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Should Coaches Train with Their Lifters?
Greg Everett

Years ago, my coach (Mike Burgener) said something like this: Never train with your lifters, because there are really only two possibilities: either they think you’re an asshole for showing off, or they see how bad you really are.
 
Personally, I’ve gone both ways on this. For the most part, I strictly coached during the week, and then trained with the team on Saturdays. This was for two reasons. First, during the week, I was at the gym all day working and was able to train earlier in the day on my own; on Saturdays, I didn’t stay the whole day, and it was also the “fun” day on which we usually snatched and clean & jerked heavy, so it was a chance for me to get a piece of that atmosphere while I was still training relatively seriously.
 
Here are the rules for training with your athletes that I’ve come up with after almost ten years of doing it at least once weekly:
 
1. You’re the least important athlete Understand—and make sure that through your actions you make it clear to them—that your athletes are your first priority. When your lifters are lifting, you’re watching, and you’re giving them just as much feedback as you would if you were just sitting around coaching. If you can’t keep up with this, you shouldn’t be trying to train with them.
 
2. You’re setting an example for your athletes This can be a great opportunity to show your lifters what you expect of them and to set standards, or to prove to them that you’re full of shit and they shouldn’t listen to you. If you train hard, stay focused, ensure quality on every rep you do, are enthusiastic about lifting, and otherwise behave exactly as you want them to, they’ll notice and they’ll model your behavior, consciously or not. If you behave in ways you tell them not to, don’t be surprised when they ignore your lessons and pay attention to your bad example.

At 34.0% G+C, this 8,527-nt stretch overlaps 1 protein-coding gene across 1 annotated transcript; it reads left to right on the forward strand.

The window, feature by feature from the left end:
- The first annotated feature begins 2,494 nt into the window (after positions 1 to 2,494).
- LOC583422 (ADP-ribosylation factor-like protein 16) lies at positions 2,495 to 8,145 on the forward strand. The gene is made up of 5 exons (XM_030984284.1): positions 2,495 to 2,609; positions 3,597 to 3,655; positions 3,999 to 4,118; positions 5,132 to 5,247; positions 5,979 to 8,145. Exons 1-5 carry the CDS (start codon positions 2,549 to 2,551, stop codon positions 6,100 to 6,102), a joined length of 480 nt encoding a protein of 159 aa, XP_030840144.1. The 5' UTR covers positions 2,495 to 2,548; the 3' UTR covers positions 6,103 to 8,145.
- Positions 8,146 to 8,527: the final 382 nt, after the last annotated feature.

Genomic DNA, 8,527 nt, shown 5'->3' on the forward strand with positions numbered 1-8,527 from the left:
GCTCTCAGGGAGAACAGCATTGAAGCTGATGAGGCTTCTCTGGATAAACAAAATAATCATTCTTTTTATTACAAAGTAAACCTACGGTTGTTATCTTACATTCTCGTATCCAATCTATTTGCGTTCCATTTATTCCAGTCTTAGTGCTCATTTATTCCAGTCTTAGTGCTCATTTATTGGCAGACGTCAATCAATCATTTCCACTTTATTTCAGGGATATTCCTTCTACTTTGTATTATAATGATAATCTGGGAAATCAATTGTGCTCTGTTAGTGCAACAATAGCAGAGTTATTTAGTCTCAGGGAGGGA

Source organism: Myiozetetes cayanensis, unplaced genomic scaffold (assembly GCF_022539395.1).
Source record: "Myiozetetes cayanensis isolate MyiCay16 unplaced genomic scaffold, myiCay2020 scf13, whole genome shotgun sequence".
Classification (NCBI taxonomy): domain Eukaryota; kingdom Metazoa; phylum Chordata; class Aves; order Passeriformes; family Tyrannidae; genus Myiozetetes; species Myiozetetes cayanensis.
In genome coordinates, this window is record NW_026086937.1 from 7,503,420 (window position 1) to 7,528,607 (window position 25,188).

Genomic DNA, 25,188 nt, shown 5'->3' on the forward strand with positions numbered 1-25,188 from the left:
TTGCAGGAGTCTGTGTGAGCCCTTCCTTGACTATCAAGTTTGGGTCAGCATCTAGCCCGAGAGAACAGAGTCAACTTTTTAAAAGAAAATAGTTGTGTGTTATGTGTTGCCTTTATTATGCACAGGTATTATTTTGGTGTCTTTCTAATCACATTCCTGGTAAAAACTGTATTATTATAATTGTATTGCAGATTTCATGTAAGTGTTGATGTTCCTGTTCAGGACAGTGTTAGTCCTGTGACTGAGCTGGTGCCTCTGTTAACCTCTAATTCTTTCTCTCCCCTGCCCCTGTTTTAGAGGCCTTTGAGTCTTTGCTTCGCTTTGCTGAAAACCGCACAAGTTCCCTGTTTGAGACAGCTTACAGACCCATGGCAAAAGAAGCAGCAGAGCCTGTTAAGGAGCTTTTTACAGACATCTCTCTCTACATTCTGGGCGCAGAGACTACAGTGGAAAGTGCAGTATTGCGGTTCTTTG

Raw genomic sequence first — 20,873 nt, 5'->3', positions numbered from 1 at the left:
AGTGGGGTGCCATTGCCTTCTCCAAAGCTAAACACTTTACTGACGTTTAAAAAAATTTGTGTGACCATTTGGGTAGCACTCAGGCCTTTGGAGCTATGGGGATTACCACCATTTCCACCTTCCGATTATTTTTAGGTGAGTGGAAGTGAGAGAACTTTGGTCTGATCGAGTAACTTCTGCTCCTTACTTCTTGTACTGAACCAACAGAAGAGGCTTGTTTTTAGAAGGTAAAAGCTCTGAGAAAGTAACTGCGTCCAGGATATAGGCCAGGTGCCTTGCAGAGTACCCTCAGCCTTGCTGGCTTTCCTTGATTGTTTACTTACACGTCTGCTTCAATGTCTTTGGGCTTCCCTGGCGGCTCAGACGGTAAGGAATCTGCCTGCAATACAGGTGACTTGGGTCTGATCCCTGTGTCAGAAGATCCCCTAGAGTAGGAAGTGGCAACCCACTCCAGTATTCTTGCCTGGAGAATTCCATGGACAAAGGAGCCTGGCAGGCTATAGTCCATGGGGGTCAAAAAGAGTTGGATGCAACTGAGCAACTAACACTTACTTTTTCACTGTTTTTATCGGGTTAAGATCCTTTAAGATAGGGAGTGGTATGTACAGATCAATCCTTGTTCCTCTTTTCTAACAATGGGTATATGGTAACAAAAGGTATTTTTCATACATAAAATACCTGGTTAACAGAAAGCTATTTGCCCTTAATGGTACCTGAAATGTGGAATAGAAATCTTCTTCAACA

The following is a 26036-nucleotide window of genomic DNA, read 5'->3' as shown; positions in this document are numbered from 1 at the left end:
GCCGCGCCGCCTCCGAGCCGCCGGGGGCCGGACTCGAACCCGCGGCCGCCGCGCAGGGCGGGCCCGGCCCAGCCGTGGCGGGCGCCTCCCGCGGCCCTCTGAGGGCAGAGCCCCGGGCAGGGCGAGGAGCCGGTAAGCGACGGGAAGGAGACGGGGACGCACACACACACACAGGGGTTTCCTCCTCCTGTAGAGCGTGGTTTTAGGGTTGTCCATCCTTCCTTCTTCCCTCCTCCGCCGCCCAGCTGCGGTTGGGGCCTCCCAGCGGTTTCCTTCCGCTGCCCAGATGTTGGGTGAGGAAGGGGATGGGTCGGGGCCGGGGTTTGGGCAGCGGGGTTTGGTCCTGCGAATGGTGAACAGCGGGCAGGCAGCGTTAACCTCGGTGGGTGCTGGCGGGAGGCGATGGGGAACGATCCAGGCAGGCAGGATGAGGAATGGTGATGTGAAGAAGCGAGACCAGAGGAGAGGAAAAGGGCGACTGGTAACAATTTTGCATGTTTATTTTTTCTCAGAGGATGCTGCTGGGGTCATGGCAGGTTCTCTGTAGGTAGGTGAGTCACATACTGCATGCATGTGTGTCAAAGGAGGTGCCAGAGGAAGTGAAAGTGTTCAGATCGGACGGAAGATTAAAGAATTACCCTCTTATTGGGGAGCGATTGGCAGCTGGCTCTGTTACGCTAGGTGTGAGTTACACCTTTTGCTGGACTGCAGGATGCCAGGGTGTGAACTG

3. Know your lifters Most athletes respect a coach who still trains, but don’t mistake this for those same athletes wanting you to actually train with them. Make sure you know that your athletes are genuinely OK with you training alongside them and not just saying they are to be polite while secretly resenting you.
 
4. If you need attention as an athlete, train another time Your lifters’ practice time needs to be all about them. If you want people to pay attention to you, give you feedback and praise, or generally care, you’re probably not a good candidate for training with your athletes—you need a training partner or a coach.
 
The reality is that if you want to be a good coach (or even just act like one), you can’t be focused much on your own workout while your lifters are training. You get to lift when everyone else isn’t, and when you’re not actively coaching someone—this means that you’re going to go 10-15 minutes between sets sometimes, and no one is going to feel sorry for you if your lifts are terrible because you’re distracted. In other words, you’re the one who will have to compromise as an athlete, so if you’re unwilling to do that, don’t even try.

Ultimately there will come a day when you have to decide if you're an athlete or a coach; you can be both to some extent, but one has to be the unequivocal priority, and you're going to have to accept the sacrifices in either case. The sooner you can figure this out, the more successful you'll be at whichever you've chosen.

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Greg Everett is the owner of Catalyst Athletics, head coach of the USA Weightlifting National Champion team Catalyst Athletics, author of the books Olympic Weightlifting: A Complete Guide for Athletes & Coaches and Olympic Weightlifting for Sports, director/writer/producer/editor/everything of the documentary American Weightlifting, publisher of The Performance Menu journal, fifth-place finisher at the USAW National Championships, masters national champion, masters American Open champion, masters American record holder in the clean & jerk, and Olympic Trials coach. Follow him on Facebook here and and sign up for his free newsletter here.

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